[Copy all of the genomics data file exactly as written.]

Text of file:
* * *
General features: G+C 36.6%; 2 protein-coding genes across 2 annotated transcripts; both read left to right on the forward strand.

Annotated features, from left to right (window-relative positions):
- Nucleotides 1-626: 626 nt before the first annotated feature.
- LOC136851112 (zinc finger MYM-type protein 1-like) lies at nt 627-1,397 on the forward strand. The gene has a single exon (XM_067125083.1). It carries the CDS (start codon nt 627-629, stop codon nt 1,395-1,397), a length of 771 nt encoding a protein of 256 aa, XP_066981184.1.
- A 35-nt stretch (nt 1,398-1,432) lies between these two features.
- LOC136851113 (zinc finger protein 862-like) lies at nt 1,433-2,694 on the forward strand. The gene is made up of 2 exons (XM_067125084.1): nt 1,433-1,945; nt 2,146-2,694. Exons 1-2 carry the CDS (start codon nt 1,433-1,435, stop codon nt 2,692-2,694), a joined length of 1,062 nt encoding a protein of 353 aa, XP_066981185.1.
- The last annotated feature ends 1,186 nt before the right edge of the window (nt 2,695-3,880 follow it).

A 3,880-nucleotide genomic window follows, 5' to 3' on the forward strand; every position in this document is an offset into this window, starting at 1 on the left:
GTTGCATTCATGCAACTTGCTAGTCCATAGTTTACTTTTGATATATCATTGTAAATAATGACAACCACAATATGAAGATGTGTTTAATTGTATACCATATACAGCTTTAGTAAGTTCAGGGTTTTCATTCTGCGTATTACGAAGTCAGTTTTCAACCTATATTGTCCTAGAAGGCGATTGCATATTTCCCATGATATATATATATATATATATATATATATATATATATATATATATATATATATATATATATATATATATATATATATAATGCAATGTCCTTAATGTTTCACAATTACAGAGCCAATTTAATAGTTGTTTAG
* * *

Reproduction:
General features: G+C 36.6%; 2 protein-coding genes across 2 annotated transcripts; both read left to right on the forward strand.

Annotated features, from left to right (window-relative positions):
- Nucleotides 1-626: 626 nt before the first annotated feature.
- LOC136851112 (zinc finger MYM-type protein 1-like) lies at nt 627-1,397 on the forward strand. The gene has a single exon (XM_067125083.1). It carries the CDS (start codon nt 627-629, stop codon nt 1,395-1,397), a length of 771 nt encoding a protein of 256 aa, XP_066981184.1.
- A 35-nt stretch (nt 1,398-1,432) lies between these two features.
- LOC136851113 (zinc finger protein 862-like) lies at nt 1,433-2,694 on the forward strand. The gene is made up of 2 exons (XM_067125084.1): nt 1,433-1,945; nt 2,146-2,694. Exons 1-2 carry the CDS (start codon nt 1,433-1,435, stop codon nt 2,692-2,694), a joined length of 1,062 nt encoding a protein of 353 aa, XP_066981185.1.
- The last annotated feature ends 1,186 nt before the right edge of the window (nt 2,695-3,880 follow it).

A 3,880-nucleotide genomic window follows, 5' to 3' on the forward strand; every position in this document is an offset into this window, starting at 1 on the left:
GTTGCATTCATGCAACTTGCTAGTCCATAGTTTACTTTTGATATATCATTGTAAATAATGACAACCACAATATGAAGATGTGTTTAATTGTATACCATATACAGCTTTAGTAAGTTCAGGGTTTTCATTCTGCGTATTACGAAGTCAGTTTTCAACCTATATTGTCCTAGAAGGCGATTGCATATTTCCCATGATATATATATATATATATATATATATATATATATATATATATATATATATATATATATATATATATATATATATATAATGCAATGTCCTTAATGTTTCACAATTACAGAGCCAATTTAATAGTTGTTTAG